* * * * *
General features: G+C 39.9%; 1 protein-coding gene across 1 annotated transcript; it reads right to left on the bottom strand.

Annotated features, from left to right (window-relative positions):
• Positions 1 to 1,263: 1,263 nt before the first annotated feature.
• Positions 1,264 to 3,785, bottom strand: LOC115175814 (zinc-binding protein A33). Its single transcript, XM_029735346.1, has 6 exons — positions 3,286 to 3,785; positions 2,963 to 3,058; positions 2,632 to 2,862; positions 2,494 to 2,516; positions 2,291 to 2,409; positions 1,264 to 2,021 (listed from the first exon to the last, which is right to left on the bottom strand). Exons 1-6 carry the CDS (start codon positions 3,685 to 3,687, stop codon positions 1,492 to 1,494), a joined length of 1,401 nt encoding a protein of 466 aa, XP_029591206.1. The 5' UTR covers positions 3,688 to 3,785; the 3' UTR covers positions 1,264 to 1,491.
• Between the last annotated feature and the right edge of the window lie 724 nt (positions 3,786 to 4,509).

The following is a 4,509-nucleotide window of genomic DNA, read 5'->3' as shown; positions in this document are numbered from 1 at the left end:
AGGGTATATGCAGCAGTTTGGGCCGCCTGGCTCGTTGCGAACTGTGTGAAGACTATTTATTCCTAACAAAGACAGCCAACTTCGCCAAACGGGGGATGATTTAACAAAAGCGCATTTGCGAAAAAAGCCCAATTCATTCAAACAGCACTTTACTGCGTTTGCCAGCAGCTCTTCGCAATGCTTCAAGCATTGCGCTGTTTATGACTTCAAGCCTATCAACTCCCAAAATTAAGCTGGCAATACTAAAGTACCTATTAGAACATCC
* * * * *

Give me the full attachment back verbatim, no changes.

General features: G+C 39.9%; 1 protein-coding gene across 1 annotated transcript; it reads right to left on the bottom strand.

Annotated features, from left to right (window-relative positions):
• Positions 1 to 1,263: 1,263 nt before the first annotated feature.
• Positions 1,264 to 3,785, bottom strand: LOC115175814 (zinc-binding protein A33). Its single transcript, XM_029735346.1, has 6 exons — positions 3,286 to 3,785; positions 2,963 to 3,058; positions 2,632 to 2,862; positions 2,494 to 2,516; positions 2,291 to 2,409; positions 1,264 to 2,021 (listed from the first exon to the last, which is right to left on the bottom strand). Exons 1-6 carry the CDS (start codon positions 3,685 to 3,687, stop codon positions 1,492 to 1,494), a joined length of 1,401 nt encoding a protein of 466 aa, XP_029591206.1. The 5' UTR covers positions 3,688 to 3,785; the 3' UTR covers positions 1,264 to 1,491.
• Between the last annotated feature and the right edge of the window lie 724 nt (positions 3,786 to 4,509).

The following is a 4,509-nucleotide window of genomic DNA, read 5'->3' as shown; positions in this document are numbered from 1 at the left end:
AGGGTATATGCAGCAGTTTGGGCCGCCTGGCTCGTTGCGAACTGTGTGAAGACTATTTATTCCTAACAAAGACAGCCAACTTCGCCAAACGGGGGATGATTTAACAAAAGCGCATTTGCGAAAAAAGCCCAATTCATTCAAACAGCACTTTACTGCGTTTGCCAGCAGCTCTTCGCAATGCTTCAAGCATTGCGCTGTTTATGACTTCAAGCCTATCAACTCCCAAAATTAAGCTGGCAATACTAAAGTACCTATTAGAACATCC